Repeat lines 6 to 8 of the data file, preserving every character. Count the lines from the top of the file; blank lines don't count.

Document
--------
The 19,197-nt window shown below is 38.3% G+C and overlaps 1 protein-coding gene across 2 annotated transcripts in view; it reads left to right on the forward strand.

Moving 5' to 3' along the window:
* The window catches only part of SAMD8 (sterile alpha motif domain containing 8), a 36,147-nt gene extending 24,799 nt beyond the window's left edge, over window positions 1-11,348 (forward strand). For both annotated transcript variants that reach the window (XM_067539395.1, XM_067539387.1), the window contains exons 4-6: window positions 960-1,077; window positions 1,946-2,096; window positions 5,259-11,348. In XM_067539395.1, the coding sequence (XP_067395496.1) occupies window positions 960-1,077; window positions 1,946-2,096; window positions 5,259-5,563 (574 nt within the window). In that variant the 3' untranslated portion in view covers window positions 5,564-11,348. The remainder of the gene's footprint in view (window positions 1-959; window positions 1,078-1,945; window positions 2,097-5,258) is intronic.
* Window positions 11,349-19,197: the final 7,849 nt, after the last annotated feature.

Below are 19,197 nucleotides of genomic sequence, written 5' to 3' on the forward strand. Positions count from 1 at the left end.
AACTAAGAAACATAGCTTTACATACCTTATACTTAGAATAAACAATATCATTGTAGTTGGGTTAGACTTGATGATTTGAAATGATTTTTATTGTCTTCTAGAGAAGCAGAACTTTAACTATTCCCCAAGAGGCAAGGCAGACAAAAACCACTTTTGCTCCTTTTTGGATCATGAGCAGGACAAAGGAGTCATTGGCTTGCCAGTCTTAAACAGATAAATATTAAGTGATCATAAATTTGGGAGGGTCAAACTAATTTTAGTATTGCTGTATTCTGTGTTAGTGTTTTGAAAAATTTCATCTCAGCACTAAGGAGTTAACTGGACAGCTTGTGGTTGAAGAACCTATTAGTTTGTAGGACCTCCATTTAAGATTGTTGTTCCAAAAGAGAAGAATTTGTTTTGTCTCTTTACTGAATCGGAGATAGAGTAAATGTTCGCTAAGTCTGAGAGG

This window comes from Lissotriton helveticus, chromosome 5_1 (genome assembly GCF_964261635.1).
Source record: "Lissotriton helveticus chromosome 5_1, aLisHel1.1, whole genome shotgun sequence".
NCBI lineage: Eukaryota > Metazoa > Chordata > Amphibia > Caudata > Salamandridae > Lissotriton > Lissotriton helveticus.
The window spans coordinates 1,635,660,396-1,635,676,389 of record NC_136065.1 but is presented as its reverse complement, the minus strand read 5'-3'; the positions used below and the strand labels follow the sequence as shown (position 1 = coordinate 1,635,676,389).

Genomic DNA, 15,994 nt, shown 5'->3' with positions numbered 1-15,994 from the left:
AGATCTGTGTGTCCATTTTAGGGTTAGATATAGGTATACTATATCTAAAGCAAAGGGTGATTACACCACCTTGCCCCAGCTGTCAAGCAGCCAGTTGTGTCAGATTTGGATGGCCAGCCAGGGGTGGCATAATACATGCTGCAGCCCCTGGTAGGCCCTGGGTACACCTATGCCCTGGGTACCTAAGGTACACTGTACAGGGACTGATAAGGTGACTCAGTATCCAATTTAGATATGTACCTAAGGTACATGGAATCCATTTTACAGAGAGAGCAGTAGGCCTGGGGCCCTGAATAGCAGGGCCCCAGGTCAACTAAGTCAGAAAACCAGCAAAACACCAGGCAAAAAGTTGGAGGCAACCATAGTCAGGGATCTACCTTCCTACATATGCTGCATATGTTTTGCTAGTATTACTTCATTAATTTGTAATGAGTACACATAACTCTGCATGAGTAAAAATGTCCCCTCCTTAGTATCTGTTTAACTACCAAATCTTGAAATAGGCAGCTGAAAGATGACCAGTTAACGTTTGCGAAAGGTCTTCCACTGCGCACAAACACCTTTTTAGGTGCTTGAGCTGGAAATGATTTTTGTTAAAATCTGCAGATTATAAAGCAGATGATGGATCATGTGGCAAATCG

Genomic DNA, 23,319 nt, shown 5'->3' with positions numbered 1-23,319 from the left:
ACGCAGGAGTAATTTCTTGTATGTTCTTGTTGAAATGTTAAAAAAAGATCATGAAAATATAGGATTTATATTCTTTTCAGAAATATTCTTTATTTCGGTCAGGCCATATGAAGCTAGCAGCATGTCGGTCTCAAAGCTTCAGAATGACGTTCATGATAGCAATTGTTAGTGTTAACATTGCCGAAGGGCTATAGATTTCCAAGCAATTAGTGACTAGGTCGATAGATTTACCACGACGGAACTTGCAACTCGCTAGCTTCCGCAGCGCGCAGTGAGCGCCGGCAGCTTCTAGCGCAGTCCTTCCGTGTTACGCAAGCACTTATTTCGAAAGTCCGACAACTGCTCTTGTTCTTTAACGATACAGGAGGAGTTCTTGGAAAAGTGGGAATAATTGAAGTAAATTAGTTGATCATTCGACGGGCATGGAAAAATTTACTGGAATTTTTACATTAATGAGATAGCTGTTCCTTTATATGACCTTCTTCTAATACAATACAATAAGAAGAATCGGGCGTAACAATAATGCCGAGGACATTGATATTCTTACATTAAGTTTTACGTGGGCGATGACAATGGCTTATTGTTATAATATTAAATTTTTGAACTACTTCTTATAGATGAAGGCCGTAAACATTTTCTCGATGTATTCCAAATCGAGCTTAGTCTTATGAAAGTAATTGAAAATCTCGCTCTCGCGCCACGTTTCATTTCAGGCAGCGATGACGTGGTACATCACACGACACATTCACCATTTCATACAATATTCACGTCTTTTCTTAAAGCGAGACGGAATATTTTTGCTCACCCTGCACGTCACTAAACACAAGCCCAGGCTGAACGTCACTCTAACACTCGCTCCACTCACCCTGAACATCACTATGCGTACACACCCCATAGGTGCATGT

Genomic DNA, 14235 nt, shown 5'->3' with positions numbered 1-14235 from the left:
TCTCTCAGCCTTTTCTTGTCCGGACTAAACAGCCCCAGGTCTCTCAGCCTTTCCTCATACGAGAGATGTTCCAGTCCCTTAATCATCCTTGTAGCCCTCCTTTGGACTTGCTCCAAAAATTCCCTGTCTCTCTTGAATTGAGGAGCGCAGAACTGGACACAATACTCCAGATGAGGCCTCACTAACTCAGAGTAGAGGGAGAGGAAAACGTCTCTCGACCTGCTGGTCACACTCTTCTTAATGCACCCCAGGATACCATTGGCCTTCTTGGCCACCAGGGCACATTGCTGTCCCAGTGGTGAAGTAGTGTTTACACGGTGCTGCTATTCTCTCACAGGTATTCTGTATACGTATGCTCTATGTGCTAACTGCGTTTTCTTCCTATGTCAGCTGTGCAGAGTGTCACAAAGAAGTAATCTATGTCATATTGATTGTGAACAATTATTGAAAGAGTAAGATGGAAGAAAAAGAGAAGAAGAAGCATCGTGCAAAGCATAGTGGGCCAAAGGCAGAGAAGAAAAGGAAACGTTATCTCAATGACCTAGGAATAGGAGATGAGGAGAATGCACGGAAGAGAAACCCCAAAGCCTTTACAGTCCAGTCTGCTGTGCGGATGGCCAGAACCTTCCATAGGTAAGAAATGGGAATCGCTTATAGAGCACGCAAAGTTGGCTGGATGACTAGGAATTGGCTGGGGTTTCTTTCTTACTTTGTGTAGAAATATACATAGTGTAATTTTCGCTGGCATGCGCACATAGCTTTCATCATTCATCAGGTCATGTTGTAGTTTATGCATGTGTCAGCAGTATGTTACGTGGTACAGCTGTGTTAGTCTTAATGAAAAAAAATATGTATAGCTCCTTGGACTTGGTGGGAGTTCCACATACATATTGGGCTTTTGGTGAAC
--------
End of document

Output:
AACTAAGAAACATAGCTTTACATACCTTATACTTAGAATAAACAATATCATTGTAGTTGGGTTAGACTTGATGATTTGAAATGATTTTTATTGTCTTCTAGAGAAGCAGAACTTTAACTATTCCCCAAGAGGCAAGGCAGACAAAAACCACTTTTGCTCCTTTTTGGATCATGAGCAGGACAAAGGAGTCATTGGCTTGCCAGTCTTAAACAGATAAATATTAAGTGATCATAAATTTGGGAGGGTCAAACTAATTTTAGTATTGCTGTATTCTGTGTTAGTGTTTTGAAAAATTTCATCTCAGCACTAAGGAGTTAACTGGACAGCTTGTGGTTGAAGAACCTATTAGTTTGTAGGACCTCCATTTAAGATTGTTGTTCCAAAAGAGAAGAATTTGTTTTGTCTCTTTACTGAATCGGAGATAGAGTAAATGTTCGCTAAGTCTGAGAGG

This window comes from Lissotriton helveticus, chromosome 5_1 (genome assembly GCF_964261635.1).
Source record: "Lissotriton helveticus chromosome 5_1, aLisHel1.1, whole genome shotgun sequence".